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Could Mays have been derailed in Belton?

The ever-quickening pace of world, and even local, events often leaves us stunned. We’ve lost track of the fast-changing course of events within an hour, and within a day or a week, we’re grossly misinformed if we have any sort of life at all and can’t keep a moment-by-moment tally of the revised narratives.

The Super Bowl parade shooting at Union Station is the typical example of this relatively new phenomenon. Our media is now dominated by instantaneous reporting, which by its very nature fails miserably when it comes to accuracy and proper perspective.

At one point during the week after the shooting, when competitive Kansas City media outlets were doing their best to be first to report the background of the suspects, information consumers were left, undoubtedly, with the impression that Belton authorities were less than serious in their pursuit of justice against Lyndell Mays, who in April of 2021 was involved in a disturbance involving a gun at High Blue Wellness Center.

Mays, of course, is one of two defendants being held in connection with the Union Station shooting.

The end result of the Belton incident turned out to be a disorderly conduct finding in Municipal Court and a five-day jail sentence.

It’s no secret there were problems under the leadership of the former Belton police chief, both in terms of leadership and investigative organization and clearance rate. When a case was cleared, there were at times disturbing errors that threatened to derail prosecution. If it was frustrating to those outside the department, imagine the outright anger felt by the majority inside the department, many of whom are still there under the new administration, operating within a more efficient, less political environment.

So a quick mention on the TV news of the High Blue case automatically causes knowing eye-rolls, and possibly anger that the earlier case wasn’t more effectively dealt with. Maybe, some thought, the parade shooting could have been avoided? We shake our heads and move on quickly to the next fast-developing crisis.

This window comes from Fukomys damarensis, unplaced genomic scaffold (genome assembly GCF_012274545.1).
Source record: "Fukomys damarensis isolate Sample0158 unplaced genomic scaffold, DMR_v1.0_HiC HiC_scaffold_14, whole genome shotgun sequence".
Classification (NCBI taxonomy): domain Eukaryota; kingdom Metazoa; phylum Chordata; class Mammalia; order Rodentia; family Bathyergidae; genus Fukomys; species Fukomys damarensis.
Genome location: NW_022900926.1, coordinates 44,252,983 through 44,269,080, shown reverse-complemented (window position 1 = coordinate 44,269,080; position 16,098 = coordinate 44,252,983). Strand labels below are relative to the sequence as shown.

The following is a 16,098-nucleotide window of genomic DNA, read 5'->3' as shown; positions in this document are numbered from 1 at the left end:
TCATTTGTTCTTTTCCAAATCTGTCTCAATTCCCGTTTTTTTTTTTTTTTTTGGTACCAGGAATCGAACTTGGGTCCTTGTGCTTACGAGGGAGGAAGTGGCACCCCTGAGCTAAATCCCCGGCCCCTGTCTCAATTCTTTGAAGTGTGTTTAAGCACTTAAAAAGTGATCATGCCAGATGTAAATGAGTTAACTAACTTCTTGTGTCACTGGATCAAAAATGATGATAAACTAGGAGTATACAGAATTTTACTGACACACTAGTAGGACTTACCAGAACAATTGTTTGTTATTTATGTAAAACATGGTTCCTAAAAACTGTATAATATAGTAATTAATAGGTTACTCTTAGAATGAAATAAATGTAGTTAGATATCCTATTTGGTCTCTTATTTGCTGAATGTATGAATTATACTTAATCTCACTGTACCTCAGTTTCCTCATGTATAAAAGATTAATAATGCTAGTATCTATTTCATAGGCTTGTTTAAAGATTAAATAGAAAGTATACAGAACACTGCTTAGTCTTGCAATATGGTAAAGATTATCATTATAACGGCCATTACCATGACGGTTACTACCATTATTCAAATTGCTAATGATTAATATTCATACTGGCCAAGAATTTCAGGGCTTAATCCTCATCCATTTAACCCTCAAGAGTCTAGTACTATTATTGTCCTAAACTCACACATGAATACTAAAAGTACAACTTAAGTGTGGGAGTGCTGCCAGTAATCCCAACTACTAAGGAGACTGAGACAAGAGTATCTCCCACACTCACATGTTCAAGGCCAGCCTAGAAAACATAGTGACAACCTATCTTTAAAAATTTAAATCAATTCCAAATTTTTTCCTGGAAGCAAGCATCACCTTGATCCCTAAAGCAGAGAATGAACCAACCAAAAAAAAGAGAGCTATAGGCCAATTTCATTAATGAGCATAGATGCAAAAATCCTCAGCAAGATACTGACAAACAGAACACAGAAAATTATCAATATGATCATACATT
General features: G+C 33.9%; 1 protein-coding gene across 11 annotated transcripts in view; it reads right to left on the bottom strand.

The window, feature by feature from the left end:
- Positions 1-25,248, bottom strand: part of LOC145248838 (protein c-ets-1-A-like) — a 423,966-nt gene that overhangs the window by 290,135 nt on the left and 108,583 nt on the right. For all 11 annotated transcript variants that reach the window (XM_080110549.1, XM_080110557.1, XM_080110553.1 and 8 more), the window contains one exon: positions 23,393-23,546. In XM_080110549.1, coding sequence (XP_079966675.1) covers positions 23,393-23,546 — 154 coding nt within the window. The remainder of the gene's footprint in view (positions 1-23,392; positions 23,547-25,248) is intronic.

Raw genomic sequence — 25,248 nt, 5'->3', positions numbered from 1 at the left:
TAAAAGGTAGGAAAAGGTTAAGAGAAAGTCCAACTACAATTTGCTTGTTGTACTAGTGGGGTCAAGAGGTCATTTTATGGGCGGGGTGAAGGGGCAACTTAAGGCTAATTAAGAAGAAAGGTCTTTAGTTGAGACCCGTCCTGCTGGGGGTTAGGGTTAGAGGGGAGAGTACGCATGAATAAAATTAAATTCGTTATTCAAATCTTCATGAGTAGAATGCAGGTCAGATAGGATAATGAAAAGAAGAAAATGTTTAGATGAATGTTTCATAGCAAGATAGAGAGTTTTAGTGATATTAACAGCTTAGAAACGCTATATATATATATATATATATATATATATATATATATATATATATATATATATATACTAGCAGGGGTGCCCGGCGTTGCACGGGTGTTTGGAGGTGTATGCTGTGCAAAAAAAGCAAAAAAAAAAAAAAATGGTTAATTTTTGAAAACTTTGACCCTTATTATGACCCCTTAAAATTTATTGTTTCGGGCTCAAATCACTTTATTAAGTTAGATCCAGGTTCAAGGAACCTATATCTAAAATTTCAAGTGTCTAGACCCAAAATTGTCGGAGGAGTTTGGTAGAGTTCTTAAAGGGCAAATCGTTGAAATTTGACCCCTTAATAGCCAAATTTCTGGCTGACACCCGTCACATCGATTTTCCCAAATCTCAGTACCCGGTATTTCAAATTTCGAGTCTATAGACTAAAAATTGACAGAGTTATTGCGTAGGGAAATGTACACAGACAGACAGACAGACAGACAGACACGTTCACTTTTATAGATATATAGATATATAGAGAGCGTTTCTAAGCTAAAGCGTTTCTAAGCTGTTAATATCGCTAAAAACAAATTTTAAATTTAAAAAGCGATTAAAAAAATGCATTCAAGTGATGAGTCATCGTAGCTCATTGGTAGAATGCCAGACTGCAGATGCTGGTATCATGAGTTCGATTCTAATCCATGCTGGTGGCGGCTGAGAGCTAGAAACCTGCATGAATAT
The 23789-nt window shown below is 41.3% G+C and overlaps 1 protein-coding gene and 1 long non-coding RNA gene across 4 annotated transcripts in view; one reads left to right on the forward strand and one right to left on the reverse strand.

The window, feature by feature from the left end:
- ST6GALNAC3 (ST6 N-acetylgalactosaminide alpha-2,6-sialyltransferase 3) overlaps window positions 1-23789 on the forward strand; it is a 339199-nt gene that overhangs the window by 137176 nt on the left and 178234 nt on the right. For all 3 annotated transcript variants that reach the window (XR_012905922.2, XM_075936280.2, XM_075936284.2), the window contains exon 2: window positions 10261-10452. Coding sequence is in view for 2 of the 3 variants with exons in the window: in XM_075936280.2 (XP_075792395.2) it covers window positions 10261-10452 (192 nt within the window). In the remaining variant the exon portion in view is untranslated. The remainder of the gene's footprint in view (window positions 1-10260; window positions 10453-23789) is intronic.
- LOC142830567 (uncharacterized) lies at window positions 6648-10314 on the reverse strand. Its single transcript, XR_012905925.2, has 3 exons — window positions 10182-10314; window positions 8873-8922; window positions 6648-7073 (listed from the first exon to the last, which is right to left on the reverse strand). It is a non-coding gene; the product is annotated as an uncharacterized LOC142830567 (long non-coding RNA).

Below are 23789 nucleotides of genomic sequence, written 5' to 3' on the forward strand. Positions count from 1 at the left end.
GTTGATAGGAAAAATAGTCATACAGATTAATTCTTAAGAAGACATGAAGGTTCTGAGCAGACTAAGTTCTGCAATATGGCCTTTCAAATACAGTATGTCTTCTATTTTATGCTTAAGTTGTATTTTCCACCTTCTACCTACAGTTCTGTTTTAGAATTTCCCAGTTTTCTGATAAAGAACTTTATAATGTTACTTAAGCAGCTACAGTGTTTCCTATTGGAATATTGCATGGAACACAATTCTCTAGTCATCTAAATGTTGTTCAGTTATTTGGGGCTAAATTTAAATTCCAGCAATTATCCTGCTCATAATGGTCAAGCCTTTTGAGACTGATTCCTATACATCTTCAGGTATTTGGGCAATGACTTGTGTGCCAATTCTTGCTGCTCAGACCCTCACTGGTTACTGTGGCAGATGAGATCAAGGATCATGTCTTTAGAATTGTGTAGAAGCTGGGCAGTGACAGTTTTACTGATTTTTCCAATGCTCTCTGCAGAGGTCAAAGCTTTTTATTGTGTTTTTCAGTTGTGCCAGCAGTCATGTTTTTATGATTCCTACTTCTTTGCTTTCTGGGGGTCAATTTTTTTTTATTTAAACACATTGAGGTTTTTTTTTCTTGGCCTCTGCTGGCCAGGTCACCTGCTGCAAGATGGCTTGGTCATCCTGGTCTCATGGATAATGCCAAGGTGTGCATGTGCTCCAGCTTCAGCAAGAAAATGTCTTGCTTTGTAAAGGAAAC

We have to take our time occasionally, and really get to the bottom of a situation. This was as good as any to do that with.

Lt. Mary Bruegge, a veteran of the department, now counts among her many roles that of Public Information Officer, and her perspective and history makes her perfect for that role. When I asked her last week for reports on the April 21, 2021, incident at High Blue, she knew exactly what I was looking for and why, and had them retrieved and waiting for me by the end of the day. In reading the report, I was able to see that detectives had initially filed their report with two violations listed, Unlawful Use of a Weapon as well as Disorderly Conduct. The former can be charged as either a felony or a misdemeanor, and the latter is only a misdemeanor.

But detectives, who arrived at the scene after Mays had left with his weapon, spoke with numerous witnesses and viewed video of the incident and were convinced the suspect should be charged with a felony. It seems there was a dispute over which team would take on the winner of the just-ended basketball game, the suspect felt the need to make his point more convincingly, went to his backpack and pulled out his gun, pointing it at the ceiling while waving it around.

Not surprisingly, this ended the afternoon of basketball, as players scattered, heading for the main exit, the emergency exit, whichever was closer. As is sometimes the case, there was a hero. A college basketball player, home on vacation from school, was able to calm the situation down by talking to the suspect and others, while allowing others to scatter. The situation quickly defused.

In the days that followed, Belton detectives worked the case doggedly, identifying Mays, charging him and interviewing every potential witness in an attempt to convince someone, anyone, to testify that it was a gun Mays had pulled, threatening others. No dice. Not one single individual would take the stand. Is that shocking? It shouldn’t be, to those that understand the threat that comes with “being a snitch” on today’s streets. It’s a legitimate fear, and it takes someone willing to sacrifice any feeling of security for themselves and their families.

As a result, without a witness willing to take the stand, prosecutors face the difficult decision to walk away from a case.

While that ended up being the result of any felony charges against Mays for the High Blue incident, city prosecuting attorney Bill Marshall was willing to take the misdemeanor disorderly conduct charge before Municipal Judge Ross Nigro without live witnesses in hopes of salvaging something, anything, from the case.

And that’s how Marshall gained his first-ever conviction with only video evidence. The defendant argued he was holding a cell phone, not a gun, and that the video wasn’t clear enough to show the difference. But, Marshall argued and Nigro agreed, 15-20 basketball players wouldn’t have scattered in fear at the sight of a waving cell phone. Bruegge chuckled a bit when she told that story, but it didn’t ease the irritation that comes from knowing why the more serious charge wasn’t accepted for prosecution – and hearing only the abbreviated “slap on the wrist” snippet on the news attached to the community of Belton.


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